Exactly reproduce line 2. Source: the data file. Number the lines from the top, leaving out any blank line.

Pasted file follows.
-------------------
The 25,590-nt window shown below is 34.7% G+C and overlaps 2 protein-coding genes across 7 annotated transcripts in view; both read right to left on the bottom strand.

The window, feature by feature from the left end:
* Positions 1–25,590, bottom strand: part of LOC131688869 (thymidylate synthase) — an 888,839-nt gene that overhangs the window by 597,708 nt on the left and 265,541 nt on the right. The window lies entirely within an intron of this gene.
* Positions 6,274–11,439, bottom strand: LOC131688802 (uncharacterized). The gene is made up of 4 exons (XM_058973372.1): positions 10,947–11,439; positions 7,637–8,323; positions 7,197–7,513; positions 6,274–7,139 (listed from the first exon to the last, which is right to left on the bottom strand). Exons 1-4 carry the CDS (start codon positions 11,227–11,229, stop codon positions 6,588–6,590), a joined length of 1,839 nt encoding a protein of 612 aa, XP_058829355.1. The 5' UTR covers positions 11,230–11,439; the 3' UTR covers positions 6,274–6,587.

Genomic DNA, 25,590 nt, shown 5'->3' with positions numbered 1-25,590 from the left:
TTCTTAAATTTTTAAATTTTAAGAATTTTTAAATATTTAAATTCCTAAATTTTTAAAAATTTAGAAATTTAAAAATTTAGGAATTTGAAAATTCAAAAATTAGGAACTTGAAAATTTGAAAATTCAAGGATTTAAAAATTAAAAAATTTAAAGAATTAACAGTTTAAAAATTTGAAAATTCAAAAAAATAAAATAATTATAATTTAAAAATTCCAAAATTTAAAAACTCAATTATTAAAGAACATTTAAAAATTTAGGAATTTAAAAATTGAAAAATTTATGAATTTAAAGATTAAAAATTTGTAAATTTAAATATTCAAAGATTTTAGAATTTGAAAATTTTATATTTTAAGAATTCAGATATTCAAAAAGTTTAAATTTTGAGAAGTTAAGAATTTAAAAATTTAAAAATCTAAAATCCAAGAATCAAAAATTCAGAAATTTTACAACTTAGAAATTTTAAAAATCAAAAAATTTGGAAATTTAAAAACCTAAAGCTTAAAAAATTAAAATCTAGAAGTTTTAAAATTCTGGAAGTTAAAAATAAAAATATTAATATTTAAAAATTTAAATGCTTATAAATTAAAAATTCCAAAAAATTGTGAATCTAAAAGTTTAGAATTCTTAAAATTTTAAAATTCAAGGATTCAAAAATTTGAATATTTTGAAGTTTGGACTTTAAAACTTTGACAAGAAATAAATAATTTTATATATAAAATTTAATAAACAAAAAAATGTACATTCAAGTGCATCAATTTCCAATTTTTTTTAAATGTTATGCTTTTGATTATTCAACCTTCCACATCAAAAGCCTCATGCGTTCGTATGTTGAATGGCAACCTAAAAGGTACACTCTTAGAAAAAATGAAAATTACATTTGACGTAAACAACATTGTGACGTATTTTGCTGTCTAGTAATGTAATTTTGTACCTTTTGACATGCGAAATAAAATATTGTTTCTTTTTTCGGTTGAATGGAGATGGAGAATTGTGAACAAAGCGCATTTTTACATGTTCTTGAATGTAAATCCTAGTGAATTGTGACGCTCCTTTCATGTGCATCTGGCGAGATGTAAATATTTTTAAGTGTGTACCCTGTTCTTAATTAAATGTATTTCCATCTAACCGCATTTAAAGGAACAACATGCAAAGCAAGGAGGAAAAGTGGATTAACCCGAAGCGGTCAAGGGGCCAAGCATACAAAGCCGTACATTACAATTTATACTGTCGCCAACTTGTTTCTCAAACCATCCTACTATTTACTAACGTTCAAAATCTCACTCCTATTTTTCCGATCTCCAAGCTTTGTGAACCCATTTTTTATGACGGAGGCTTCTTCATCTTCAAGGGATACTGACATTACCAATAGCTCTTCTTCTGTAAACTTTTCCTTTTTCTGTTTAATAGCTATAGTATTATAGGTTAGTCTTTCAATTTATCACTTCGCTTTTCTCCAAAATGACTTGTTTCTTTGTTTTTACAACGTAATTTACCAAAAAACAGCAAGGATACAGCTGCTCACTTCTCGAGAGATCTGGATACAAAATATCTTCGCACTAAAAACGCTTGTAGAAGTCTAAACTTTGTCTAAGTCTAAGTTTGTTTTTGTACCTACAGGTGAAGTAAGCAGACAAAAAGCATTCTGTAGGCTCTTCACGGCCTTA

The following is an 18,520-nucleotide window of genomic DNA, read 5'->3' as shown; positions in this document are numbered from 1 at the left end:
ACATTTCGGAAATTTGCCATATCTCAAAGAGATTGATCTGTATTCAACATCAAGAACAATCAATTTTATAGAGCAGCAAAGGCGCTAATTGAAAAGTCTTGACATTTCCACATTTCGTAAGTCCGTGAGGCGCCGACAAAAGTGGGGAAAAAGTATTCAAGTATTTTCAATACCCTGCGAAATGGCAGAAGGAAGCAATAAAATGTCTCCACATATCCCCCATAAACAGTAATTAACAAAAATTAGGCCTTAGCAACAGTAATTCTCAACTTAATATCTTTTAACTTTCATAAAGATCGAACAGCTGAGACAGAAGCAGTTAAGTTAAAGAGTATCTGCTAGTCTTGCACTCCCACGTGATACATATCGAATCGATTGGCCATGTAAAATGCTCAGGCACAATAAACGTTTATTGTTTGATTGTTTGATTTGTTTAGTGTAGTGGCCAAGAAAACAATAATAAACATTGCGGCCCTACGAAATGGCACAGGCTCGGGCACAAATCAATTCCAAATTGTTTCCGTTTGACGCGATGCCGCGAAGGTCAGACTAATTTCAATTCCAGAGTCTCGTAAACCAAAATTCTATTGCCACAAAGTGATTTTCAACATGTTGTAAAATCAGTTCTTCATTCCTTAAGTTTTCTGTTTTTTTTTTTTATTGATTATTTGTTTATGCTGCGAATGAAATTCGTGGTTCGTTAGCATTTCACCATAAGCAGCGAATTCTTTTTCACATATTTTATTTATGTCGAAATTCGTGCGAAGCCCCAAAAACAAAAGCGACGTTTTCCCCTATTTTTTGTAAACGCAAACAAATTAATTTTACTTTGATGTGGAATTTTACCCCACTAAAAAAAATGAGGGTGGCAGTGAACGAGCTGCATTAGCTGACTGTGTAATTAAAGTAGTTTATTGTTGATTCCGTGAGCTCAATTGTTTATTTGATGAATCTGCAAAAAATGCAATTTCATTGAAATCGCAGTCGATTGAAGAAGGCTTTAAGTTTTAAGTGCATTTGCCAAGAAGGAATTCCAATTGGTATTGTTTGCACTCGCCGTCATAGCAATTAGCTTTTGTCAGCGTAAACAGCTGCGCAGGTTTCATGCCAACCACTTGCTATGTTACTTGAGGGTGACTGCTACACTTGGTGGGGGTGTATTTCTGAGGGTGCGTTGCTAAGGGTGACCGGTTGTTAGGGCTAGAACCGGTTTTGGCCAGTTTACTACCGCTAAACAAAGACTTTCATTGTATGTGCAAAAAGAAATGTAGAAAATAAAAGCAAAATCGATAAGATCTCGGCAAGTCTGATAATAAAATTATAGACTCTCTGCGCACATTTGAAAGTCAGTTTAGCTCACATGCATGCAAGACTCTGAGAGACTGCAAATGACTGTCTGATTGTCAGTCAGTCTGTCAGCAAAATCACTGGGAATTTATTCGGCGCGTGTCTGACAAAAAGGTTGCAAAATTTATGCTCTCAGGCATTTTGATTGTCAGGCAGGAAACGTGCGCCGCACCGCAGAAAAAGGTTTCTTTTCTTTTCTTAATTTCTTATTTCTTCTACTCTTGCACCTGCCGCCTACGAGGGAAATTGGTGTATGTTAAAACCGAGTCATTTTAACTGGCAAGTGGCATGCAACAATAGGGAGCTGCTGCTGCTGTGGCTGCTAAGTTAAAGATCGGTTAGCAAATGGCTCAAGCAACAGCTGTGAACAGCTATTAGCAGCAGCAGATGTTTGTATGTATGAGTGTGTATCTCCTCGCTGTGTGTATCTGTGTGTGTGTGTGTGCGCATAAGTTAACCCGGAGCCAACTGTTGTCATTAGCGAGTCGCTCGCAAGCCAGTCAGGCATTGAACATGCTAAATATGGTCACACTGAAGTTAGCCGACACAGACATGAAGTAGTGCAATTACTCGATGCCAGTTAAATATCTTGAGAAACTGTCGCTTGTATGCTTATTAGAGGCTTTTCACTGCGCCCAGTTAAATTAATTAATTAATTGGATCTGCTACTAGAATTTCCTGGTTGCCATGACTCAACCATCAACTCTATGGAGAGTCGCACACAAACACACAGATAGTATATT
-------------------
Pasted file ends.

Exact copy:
The window, feature by feature from the left end: